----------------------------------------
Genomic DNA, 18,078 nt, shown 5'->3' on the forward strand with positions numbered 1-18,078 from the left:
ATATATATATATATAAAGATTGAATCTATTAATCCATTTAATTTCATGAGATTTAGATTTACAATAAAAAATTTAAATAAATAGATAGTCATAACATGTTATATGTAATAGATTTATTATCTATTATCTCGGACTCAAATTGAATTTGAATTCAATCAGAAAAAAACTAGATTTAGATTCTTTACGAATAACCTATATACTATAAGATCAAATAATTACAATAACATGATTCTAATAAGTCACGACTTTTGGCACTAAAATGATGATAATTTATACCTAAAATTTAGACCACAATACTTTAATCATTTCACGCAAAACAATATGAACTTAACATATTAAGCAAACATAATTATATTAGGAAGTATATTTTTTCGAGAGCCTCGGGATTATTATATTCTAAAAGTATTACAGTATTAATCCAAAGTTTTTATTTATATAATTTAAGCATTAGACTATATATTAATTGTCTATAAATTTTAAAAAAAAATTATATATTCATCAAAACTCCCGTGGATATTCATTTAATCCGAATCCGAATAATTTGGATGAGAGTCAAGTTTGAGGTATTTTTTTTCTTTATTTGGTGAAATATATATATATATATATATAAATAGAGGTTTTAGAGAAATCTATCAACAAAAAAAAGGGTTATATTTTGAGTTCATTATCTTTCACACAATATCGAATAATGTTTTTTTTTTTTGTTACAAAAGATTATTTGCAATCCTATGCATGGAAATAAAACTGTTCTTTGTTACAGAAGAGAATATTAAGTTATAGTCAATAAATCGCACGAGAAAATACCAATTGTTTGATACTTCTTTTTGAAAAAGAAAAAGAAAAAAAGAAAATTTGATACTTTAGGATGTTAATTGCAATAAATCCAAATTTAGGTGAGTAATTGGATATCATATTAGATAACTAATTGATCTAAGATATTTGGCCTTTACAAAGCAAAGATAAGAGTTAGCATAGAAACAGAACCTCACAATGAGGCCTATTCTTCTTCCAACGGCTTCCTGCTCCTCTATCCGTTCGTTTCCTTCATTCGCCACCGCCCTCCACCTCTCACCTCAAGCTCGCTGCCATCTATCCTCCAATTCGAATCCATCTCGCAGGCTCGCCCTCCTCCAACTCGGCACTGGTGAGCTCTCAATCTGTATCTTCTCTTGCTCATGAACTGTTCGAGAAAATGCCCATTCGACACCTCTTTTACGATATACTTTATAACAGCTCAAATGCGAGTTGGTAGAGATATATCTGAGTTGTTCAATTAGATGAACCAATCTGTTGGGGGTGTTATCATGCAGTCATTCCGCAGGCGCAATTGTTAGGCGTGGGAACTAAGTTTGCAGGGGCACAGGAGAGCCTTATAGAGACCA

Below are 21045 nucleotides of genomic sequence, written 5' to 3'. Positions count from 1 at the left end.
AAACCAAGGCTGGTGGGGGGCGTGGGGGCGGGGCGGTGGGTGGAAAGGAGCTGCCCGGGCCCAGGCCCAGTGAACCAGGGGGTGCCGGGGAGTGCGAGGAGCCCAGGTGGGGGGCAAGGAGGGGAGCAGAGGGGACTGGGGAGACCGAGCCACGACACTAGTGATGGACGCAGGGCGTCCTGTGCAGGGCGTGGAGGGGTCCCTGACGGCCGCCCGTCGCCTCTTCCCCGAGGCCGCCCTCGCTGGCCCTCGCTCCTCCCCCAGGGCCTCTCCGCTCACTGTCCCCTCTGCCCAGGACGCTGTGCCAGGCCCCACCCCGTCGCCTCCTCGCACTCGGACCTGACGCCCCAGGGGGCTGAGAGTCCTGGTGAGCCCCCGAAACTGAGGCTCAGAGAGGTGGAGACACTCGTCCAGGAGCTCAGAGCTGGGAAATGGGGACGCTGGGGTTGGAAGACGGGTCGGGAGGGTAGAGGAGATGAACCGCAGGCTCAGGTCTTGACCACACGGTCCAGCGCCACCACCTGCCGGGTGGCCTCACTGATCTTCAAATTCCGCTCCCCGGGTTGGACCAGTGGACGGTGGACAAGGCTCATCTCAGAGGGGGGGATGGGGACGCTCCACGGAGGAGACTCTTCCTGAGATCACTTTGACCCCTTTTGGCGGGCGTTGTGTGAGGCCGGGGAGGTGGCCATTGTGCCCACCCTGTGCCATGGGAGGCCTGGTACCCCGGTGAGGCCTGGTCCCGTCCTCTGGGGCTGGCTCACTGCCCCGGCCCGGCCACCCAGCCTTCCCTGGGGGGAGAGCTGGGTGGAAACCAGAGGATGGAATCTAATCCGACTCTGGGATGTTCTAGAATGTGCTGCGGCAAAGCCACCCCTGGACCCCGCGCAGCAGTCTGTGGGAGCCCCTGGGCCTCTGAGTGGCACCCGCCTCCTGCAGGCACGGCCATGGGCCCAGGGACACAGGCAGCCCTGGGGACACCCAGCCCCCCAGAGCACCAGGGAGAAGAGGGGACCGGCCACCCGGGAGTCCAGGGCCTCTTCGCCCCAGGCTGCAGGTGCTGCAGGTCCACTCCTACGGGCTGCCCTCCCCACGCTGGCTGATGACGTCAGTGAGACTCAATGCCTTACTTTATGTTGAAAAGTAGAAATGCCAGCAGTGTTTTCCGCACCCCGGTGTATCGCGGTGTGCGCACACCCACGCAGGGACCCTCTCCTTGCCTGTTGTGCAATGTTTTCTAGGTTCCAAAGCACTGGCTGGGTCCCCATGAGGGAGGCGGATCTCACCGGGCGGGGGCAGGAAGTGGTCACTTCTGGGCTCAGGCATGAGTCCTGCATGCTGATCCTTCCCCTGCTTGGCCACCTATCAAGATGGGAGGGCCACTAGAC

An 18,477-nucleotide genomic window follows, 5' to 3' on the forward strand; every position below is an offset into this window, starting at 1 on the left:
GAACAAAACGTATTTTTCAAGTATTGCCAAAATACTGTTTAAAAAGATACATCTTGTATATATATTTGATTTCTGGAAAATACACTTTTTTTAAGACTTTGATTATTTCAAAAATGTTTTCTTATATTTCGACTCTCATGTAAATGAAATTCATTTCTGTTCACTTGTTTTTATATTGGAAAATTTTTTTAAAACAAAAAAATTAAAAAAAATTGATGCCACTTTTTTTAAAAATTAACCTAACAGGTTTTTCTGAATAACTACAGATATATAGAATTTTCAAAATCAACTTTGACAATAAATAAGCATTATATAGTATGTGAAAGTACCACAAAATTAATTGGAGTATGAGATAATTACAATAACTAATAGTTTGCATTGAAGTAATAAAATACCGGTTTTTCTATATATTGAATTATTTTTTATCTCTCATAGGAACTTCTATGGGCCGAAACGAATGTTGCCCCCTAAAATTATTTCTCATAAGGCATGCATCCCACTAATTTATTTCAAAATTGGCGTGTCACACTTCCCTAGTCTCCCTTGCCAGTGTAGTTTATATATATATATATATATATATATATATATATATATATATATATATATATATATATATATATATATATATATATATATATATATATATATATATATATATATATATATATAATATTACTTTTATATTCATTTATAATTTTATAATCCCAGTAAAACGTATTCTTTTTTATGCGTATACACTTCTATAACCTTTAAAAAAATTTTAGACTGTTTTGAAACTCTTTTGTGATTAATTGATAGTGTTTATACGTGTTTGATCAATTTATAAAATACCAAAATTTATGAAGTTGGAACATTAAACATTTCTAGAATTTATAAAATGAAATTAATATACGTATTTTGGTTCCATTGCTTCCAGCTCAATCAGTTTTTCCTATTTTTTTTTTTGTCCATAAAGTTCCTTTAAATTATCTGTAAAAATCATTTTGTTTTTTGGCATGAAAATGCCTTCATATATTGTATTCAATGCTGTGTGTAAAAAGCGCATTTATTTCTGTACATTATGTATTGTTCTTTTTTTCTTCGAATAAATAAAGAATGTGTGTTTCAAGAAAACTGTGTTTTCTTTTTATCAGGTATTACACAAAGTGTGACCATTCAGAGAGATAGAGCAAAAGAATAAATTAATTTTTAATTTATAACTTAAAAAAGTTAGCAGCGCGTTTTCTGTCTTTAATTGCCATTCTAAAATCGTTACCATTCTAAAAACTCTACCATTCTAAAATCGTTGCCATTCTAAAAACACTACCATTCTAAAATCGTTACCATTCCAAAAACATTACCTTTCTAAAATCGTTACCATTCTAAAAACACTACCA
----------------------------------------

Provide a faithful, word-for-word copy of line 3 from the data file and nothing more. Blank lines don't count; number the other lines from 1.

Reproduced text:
Below are 21045 nucleotides of genomic sequence, written 5' to 3'. Positions count from 1 at the left end.